Gersh Lazarow named new rabbi at Bentleigh Progressive Synagogue

MELBOURNE, 24 March – Following an “exhaustiveyear-long process,” Bentleigh Progressive
Synagogue (BPS) in suburban Melbourne has announced the appointment of Rabbi Gersh Lazarow
as its new rabbi.  Currently a teacher at The King David School, he will take on the BPS role
in a part-time capacity, replacing Rabbi Aviva Kipen who resigned from the post in August 2008
after eight years. 

“Having a person like Rabbi Lazarow leading us will make a real difference to our community,” BPS president Frank Moore said.

“He is a very vibrant person.”  Moore said Rabbi Lazarow would continue the congregation’s strong
focus on pastoral care, and while his specific responsibilities had not yet been confirmed,
communal guidance would one of his central roles.  “Rabbi Lazarow’s appointment means moving
on to our next step for our growth,” the president said.  “We have grand plans for our little sanctuary. It is a vibrant and warm community, with a strong sense of family and a warm inclusive environment. Rabbi Lazarow understands that and is looking forward to being a part.” 

King David principal Michele Bernshaw referred to the appointment as a “strategic
partnership” between the school and BPS.  “The school has strong ties with Temple Beth Israel,
the Leo Baeck Centre and Kedem and seeks to enhance our relationship with BPS,” she said in a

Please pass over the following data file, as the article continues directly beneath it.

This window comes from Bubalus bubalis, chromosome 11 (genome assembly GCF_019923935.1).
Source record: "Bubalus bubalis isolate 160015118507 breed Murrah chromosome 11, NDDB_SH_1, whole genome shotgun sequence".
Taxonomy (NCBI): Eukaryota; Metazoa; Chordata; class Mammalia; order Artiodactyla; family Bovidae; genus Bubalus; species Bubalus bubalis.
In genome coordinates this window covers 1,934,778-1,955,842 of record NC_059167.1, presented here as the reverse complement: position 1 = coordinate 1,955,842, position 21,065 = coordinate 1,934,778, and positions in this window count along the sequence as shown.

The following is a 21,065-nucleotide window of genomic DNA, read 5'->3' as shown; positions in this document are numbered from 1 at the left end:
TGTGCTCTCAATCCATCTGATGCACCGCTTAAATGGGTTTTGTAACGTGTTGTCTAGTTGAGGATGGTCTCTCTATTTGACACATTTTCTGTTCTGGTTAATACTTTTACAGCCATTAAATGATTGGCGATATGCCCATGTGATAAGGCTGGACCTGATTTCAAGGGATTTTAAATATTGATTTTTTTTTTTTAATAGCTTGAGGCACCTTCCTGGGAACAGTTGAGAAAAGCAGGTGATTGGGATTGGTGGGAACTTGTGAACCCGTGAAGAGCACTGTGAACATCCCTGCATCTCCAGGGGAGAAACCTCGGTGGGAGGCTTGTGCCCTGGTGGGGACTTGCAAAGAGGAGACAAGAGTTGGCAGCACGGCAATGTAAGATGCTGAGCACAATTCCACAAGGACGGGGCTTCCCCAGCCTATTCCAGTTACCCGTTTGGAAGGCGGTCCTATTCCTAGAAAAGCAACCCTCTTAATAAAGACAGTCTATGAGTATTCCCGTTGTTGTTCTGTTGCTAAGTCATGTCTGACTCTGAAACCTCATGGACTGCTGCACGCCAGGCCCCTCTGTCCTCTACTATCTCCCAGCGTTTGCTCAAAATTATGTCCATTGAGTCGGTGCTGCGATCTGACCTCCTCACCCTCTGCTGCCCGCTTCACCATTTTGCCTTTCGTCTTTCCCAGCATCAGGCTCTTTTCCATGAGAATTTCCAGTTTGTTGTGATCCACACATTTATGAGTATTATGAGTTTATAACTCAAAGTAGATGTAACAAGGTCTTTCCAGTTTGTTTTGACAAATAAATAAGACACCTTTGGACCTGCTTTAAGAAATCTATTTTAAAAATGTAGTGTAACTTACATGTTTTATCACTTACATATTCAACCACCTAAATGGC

statement.  “The King David School, like each of the members of the Victorian Union for
Progressive Judaism [VUPJ], is keenly aware of the growing needs of young Jewish families in the
greater Bentleigh area and we look forward to sharing more news in the future about initiatives
and programs we will be launching together.” 

Rabbi Lazarow took on the King David post in May last year after eight years studying
and working in the United States, where he was ordained as a rabbi.  He completed two masters
degrees, one in Hebrew letters and the other in Jewish education, at the Hebrew Union College
Jewish Institute of Religion in Los Angeles ­ the same school at which he received his
s’micha.  BPS has 158 family memberships and attracts 300 to 400 people on Jewish holidays.
The congregation has been led by VUPJ rabbis and lay leaders from the shul since Rabbi Kipen’s departure.

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Sydney Kings back in major league

SYDNEY -The Sydney Kings have been officially readmitted into the National Basketball League
for the 2010-11 season after two years on the sidelines.  The announcement on Wednesday (March
24) comes seven months after the death of former high-profile Kings owner Mike Wrublewski.  Former
Kings player – and Australia’s most successful Jewish basketball player – Brad Rosen is part of
the consortium that hopes to guide the Kings to success. 

“It’s been a long process we are just so happy that this has all worked out,” Rosen said.  “We have had many meetings trying to get this over the line with a lot of people and it’s amazing to be able to say the Kings are back!  “I grew up as a kid and all I wanted to do was play for the Sydney Kings and the club has had a lot of links to the Jewish community.  “I want to be able to go to games and tell my kids, ‘that’s the team I played for’.”  Rosen said it was sad that Wrublewski was not alive to see the return of the
Kings, which he was integral in starting in late 1980s.  “I had a very special relationships with
him because he was one of my best mates’ father and he was also my boss. He will always be in our
thoughts. He is the true King of the Kings and there is no doubt that he will never be
forgotten.”